But there is a larger issue here, too, Madoff argues. While the tax system incentivizes people to set aside charitable funds, it does nothing to ensure that these funds ever reach charities engaged in charitable work. Philanthropists can get a big tax break for giving their money to their private foundations, or to donor-advised funds, charities that hold money that must be used for philanthropic purposes, but that have no requirement that the money ever be spent. But there’s no guarantee that the funds set aside actually end up making the world a better place. Private foundations are required to disperse 5 percent of their endowments per year, but they are allowed to put that money in a donor-advised fund. Each year, the majority of the money earned through capitalism is parked somewhere—not given to charity, or to organizations that help the poor or save the whales or give supplies to earthquake victims. Contributions to donor-advised funds reached $23.27 billion in 2016, an all-time high.
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“It’s very different to say you’re going to give away 50 percent of your wealth than to actually write the checks, make the transfers of wealth to the organizations,” Madoff said. “That’s where our charitable tax system is failing.” (Allen gave $2.5 million to one such donor-advised fund, the Silicon Valley Community Foundation, according to Forbes.) Six of the top 10 philanthropies in the country last year, in terms of the amount of nongovernmental money raised, were donor-advised funds, according to an annual ranking by The Chronicle of Philanthropy.
The kind of philanthropy that Allen did was also often very complicated, according to Maria Di Mento, a staff writer at The Chronicle of Philanthropy. He created a lot of his own institutes and initiatives, each of which requires time and lawyers and accountants. Thirty years ago, it was easier to just give away a lot of money, she said, but today it takes a lot of legal wrangling among tax advisers and lawyers and the nonprofit’s advisers.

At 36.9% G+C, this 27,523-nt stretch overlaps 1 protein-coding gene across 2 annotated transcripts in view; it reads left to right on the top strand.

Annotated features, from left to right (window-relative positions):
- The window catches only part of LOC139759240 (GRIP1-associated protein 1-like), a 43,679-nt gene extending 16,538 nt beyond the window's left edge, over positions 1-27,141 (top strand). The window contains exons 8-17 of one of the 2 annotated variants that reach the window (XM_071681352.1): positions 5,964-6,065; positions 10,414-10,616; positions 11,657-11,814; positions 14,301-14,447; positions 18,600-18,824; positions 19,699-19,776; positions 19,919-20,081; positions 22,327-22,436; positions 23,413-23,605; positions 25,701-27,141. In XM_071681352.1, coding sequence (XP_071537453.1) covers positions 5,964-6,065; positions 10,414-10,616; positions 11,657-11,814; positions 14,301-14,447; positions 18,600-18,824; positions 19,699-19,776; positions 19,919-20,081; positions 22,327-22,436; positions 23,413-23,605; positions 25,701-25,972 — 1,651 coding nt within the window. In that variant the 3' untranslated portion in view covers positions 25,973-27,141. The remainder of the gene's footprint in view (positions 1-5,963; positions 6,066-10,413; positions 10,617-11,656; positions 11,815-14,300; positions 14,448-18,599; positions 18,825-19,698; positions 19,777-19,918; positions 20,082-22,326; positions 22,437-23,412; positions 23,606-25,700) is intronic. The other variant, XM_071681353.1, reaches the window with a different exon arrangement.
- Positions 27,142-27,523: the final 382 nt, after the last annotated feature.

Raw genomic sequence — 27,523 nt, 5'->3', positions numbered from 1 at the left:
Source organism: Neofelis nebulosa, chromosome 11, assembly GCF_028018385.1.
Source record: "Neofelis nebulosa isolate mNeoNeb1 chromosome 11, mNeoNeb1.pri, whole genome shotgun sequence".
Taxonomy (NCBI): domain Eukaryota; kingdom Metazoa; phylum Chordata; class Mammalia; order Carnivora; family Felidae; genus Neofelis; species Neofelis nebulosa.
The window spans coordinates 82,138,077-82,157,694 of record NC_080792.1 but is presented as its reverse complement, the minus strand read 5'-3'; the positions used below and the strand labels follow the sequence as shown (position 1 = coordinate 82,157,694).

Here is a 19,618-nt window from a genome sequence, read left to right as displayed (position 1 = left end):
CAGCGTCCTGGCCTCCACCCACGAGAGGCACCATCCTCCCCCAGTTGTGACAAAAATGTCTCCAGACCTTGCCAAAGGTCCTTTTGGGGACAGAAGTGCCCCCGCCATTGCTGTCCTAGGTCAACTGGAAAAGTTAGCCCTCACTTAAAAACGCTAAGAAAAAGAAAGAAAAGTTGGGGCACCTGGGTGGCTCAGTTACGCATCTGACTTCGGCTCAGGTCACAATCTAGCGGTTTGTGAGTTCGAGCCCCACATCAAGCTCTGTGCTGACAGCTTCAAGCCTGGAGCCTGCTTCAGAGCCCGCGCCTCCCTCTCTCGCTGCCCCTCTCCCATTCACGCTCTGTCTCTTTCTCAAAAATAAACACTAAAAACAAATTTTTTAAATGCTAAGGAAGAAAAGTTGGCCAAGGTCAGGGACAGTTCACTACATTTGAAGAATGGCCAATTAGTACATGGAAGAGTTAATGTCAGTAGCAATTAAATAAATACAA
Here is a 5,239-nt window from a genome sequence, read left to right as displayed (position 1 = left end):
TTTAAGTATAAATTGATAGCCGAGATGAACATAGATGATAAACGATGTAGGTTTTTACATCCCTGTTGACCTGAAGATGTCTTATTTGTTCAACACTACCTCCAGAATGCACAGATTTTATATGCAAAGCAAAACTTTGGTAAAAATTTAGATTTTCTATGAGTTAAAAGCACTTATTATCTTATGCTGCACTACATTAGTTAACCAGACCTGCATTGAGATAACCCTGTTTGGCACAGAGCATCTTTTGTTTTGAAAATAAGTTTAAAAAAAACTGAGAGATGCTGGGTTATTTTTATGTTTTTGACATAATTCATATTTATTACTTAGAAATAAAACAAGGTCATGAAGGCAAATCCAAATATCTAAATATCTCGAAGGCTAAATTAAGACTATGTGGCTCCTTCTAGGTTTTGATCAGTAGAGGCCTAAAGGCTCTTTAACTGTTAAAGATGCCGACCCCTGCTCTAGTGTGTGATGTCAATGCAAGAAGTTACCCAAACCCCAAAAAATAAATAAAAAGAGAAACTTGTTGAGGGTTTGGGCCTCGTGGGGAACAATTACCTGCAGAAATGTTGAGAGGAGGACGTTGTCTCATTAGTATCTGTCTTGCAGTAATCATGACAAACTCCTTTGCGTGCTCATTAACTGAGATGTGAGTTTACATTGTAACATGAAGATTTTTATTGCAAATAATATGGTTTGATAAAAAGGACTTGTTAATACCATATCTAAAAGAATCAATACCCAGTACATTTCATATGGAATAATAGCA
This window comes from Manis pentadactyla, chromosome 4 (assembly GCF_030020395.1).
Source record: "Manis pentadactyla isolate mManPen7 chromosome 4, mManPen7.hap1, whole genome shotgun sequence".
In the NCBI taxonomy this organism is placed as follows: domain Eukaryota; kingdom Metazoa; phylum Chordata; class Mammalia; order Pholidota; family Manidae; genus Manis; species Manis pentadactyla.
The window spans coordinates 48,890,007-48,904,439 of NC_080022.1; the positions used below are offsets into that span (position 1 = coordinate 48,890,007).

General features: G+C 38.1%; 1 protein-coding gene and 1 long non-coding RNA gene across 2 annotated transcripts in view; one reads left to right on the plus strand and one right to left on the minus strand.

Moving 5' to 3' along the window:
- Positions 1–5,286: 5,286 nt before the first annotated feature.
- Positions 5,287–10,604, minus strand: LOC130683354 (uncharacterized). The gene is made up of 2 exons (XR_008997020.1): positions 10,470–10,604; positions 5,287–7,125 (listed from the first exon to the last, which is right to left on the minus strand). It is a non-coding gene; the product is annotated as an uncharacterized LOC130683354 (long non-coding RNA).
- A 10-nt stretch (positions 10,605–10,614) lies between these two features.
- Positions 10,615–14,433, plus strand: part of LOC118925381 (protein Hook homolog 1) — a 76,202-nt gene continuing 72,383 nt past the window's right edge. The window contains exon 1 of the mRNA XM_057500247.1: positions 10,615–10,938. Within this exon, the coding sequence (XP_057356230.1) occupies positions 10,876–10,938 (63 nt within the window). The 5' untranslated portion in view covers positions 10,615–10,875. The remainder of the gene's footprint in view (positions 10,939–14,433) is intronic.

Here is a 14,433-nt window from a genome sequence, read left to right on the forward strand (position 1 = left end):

And, of course, in Allen’s case, having money creates more money. The people at the top of Forbes’ annual list of billionaires are by and large the same people who have been there for years: Jeff Bezos, Bill Gates, Warren Buffett, Larry Ellison, David and Charles Koch. Anyone who earns a large amount of money has a wealth-management team whose job it is to put the money in a mix of investments that are all but guaranteed to grow the fortune. The wealth managers can invest in real estate, or in the stock market, or in tech, or just park all the money in a mutual fund and get smaller but steady returns. What’s more, labor is taxed at a higher rate than capital gains, so someone who earns money from investments, rather than from just a salary, receives highly favorable tax treatment that allows him to avoid high taxes. That was the bombshell that Thomas Piketty dropped when he published his massive book on inequality, Capital in the Twenty-First Century, in 2014. Wealth grows faster than income, he wrote, so in rich countries, a small elite will keep growing its wealth, while everyone else has to divide what’s left.